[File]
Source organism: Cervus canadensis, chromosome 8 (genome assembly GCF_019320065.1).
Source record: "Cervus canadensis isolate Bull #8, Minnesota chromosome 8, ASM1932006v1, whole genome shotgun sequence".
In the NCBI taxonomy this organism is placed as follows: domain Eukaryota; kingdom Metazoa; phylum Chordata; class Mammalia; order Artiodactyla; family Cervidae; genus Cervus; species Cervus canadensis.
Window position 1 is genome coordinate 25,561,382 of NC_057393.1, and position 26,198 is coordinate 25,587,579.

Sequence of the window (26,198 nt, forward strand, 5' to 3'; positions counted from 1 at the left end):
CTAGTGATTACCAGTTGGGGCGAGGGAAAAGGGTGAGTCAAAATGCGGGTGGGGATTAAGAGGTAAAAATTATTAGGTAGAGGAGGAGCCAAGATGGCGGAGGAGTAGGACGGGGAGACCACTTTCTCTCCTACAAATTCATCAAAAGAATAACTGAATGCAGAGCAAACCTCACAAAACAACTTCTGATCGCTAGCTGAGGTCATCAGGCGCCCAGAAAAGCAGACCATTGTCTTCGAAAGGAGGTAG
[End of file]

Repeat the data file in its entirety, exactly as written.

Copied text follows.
Source organism: Cervus canadensis, chromosome 8 (genome assembly GCF_019320065.1).
Source record: "Cervus canadensis isolate Bull #8, Minnesota chromosome 8, ASM1932006v1, whole genome shotgun sequence".
In the NCBI taxonomy this organism is placed as follows: domain Eukaryota; kingdom Metazoa; phylum Chordata; class Mammalia; order Artiodactyla; family Cervidae; genus Cervus; species Cervus canadensis.
Window position 1 is genome coordinate 25,561,382 of NC_057393.1, and position 26,198 is coordinate 25,587,579.

Sequence of the window (26,198 nt, forward strand, 5' to 3'; positions counted from 1 at the left end):
CTAGTGATTACCAGTTGGGGCGAGGGAAAAGGGTGAGTCAAAATGCGGGTGGGGATTAAGAGGTAAAAATTATTAGGTAGAGGAGGAGCCAAGATGGCGGAGGAGTAGGACGGGGAGACCACTTTCTCTCCTACAAATTCATCAAAAGAATAACTGAATGCAGAGCAAACCTCACAAAACAACTTCTGATCGCTAGCTGAGGTCATCAGGCGCCCAGAAAAGCAGACCATTGTCTTCGAAAGGAGGTAG